I was so excited when I saw this and I told my friend I wanted to try, but he discouraged me from eating as he was worried it might not be hygienic enough and didn't want me to fall sick on the first day of the trip. I suppose I have quite a strong stomach since I have been to so many places, and I was also feeling a little hungry and wanted to try the local food, but he was telling me we would be arriving the pit-stop in a very short while with nicer food to eat. Oh well.

Grand building painted brick red and yellow.

Felt a bit like a fun combination of colours because the moment I saw it reminded me of the beach umbrella or the circus ball, little did I know it is actually the High Court Building of Yangon! I thought government buildings should be more pure and elegant painted in white but this is definitely an exception. It is a very grand and majestic building which almost spans the entire street and it is obvious it had British architecture, and as you can imagine, a clock tower at the middle of the entire building.

We crossed over to the next block to Phansodan Street and before reaching the end of the street there is another pretty grand building in white:

Myanma Port Authority.

I wondered why was Myanmar spelt this way, there wasn't anyone for me to ask. As you reach this building, you know you are almost hitting the southern most part of Yangon where the Yangon River is. From the end of Phansodan street make a turn left past 37th and 38th Streets you will see another iconic building:

The Strand Yangon.

This is Yangon's five star hotel and probably the most expensive one. It was owned by the Sarkies Brothers which was opened in 1901 and it has played host to a lot of famous personalities, George Orwell included. This hotel was then converted to a Japanese troops quarters during the World War II. After the war it suffered a period of darkness till the end 1980s when it was sold and reopened in 1993.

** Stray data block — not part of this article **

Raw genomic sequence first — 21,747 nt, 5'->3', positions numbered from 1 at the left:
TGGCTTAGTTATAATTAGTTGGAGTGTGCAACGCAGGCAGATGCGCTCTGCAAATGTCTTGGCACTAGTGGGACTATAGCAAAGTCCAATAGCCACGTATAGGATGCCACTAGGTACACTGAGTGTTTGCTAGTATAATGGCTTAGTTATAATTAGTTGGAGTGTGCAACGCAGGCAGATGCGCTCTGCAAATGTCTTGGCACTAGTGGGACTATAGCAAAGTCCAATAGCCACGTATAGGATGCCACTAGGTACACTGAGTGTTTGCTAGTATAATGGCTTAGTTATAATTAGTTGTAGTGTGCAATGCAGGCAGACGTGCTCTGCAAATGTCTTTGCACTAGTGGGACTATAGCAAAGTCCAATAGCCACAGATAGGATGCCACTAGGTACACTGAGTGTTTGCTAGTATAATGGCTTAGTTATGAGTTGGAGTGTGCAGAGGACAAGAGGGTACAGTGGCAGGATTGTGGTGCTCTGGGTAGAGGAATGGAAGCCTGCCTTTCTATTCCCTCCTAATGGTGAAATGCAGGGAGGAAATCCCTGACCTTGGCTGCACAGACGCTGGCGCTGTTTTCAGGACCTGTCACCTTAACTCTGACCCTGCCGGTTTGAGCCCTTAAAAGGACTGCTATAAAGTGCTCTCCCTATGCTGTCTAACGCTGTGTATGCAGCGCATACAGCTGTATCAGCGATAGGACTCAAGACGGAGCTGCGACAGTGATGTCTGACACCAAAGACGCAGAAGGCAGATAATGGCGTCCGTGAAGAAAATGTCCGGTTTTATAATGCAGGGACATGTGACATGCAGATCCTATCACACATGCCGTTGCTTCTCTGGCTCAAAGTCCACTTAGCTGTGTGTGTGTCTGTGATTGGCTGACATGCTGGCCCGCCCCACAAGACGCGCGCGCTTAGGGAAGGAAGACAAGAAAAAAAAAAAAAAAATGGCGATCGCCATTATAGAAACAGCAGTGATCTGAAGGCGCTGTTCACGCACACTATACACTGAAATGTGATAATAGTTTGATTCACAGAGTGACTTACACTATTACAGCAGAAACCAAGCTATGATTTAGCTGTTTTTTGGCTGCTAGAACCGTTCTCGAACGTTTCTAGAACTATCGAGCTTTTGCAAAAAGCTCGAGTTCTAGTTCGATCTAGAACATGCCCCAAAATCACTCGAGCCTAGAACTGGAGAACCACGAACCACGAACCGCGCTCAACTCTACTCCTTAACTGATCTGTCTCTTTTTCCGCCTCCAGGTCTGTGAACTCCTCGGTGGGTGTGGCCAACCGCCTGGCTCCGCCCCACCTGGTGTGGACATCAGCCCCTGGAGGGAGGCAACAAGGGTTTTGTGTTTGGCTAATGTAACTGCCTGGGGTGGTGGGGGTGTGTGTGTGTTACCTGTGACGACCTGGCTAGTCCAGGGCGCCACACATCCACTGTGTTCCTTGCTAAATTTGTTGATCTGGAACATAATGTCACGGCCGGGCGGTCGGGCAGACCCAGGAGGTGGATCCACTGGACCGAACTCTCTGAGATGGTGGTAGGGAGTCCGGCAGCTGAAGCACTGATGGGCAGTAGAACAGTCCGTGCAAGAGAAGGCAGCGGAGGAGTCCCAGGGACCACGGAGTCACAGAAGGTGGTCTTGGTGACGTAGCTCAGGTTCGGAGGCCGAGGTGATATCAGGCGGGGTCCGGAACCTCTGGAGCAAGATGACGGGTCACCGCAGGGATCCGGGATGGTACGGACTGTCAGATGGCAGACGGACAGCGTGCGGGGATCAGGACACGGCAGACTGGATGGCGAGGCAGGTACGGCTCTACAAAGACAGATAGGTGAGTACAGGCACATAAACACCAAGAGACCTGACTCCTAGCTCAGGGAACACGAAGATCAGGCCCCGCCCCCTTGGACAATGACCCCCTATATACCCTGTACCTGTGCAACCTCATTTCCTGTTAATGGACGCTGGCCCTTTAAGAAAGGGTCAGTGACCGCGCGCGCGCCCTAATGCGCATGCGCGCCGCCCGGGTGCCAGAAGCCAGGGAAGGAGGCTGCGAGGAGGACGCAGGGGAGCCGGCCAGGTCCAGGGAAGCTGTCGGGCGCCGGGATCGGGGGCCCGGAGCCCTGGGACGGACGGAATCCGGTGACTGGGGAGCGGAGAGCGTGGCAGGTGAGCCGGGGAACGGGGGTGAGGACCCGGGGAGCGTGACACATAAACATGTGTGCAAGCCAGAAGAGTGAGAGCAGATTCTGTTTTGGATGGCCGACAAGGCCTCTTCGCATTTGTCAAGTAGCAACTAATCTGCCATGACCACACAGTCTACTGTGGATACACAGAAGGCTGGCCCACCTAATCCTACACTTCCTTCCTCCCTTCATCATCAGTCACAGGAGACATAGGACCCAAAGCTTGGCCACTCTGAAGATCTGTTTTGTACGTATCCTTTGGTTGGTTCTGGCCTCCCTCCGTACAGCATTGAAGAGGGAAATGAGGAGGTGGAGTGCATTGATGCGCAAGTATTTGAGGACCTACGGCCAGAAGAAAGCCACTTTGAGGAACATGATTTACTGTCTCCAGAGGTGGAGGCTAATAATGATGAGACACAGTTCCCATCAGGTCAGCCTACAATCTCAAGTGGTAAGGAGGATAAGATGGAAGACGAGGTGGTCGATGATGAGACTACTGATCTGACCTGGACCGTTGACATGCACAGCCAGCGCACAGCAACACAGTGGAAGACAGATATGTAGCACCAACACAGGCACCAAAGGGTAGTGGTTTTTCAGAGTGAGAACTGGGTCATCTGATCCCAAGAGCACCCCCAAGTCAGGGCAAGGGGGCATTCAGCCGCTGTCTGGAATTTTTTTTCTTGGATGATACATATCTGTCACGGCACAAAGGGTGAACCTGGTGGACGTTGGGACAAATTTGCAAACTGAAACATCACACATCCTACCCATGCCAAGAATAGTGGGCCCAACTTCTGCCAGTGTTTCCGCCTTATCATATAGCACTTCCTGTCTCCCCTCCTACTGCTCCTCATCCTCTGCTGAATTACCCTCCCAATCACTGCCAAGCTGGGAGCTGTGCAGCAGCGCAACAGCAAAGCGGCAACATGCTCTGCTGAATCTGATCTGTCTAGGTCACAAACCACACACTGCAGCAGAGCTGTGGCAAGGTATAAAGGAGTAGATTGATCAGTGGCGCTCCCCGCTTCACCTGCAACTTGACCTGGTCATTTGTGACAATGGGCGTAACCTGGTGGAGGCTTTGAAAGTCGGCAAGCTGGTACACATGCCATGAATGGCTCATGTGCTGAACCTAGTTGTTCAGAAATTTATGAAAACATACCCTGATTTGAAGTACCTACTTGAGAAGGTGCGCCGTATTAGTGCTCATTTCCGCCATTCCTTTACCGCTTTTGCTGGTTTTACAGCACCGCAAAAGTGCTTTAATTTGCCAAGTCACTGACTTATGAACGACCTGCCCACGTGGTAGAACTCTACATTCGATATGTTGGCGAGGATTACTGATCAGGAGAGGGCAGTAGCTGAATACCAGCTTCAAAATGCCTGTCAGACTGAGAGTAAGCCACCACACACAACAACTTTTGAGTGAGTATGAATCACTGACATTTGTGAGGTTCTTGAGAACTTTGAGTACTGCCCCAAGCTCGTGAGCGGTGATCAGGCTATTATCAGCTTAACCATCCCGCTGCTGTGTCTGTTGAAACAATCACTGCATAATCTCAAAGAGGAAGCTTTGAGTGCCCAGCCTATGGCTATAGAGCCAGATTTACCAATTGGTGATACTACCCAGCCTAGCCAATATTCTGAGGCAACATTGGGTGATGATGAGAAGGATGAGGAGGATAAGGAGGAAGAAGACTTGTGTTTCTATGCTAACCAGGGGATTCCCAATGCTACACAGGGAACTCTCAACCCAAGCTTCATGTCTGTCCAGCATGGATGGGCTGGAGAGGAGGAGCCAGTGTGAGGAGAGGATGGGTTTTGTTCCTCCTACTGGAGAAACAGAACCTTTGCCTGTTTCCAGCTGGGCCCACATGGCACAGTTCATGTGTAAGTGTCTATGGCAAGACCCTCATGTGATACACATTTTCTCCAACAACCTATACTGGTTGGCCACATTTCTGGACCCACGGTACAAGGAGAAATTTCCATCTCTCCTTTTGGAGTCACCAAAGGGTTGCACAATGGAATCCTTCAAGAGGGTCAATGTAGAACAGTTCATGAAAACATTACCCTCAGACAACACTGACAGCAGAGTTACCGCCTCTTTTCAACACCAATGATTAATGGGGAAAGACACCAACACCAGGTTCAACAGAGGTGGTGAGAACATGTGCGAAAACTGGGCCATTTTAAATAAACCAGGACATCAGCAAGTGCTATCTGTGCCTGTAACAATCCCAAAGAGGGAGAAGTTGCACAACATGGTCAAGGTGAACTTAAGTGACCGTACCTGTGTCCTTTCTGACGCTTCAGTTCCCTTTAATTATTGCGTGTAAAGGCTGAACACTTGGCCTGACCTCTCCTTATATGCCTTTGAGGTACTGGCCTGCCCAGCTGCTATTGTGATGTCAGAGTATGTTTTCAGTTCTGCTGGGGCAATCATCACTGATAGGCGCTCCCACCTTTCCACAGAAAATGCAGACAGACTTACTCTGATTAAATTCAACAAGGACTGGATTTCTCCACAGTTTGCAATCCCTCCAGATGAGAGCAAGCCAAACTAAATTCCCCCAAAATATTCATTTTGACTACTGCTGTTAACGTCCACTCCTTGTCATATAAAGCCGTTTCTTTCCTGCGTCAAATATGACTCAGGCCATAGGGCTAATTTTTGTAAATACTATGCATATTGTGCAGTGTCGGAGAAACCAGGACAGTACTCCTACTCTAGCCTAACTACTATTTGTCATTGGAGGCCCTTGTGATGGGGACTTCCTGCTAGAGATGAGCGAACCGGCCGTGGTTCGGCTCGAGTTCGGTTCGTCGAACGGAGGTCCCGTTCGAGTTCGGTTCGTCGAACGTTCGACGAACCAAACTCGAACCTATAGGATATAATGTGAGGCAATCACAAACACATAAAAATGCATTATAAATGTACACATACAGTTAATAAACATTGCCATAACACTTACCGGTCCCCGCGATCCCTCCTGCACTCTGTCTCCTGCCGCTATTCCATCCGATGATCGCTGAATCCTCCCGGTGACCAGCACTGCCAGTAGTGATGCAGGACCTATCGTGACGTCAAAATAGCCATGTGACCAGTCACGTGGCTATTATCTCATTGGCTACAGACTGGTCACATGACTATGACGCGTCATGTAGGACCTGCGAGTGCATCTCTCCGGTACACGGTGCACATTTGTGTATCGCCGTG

The hotel lobby.

No joke but a night's stay in the hotel can range anywhere between 300-1100 USD, so be prepared to bring loads of cash since they don't accept credit card! And so many people say, if you can't afford to stay for a night then at least visit for a drink or high tea in the cafe. And this was our pit-stop where we decided to rest in the air-conditioned cafe and enjoy good food.

The Strand Bar and Cafe.

Ordered some food and drinks.

Stayed for about an hour and decided we have cooled down enough and its time to continue visiting the sights.

Street food again! So hard to resist...

We continued walking about 1.5 kilometers eastwards of Strand Road until we were all soaked in our sweat and wanted to give up walking, but then we saw this and we knew we have reached the next destination:

Selling green bananas?

I heard the use of green bananas is only unique to this place in Yangon. Where exactly is this place? Stay tuned next entry!
Tags: asia, myanmar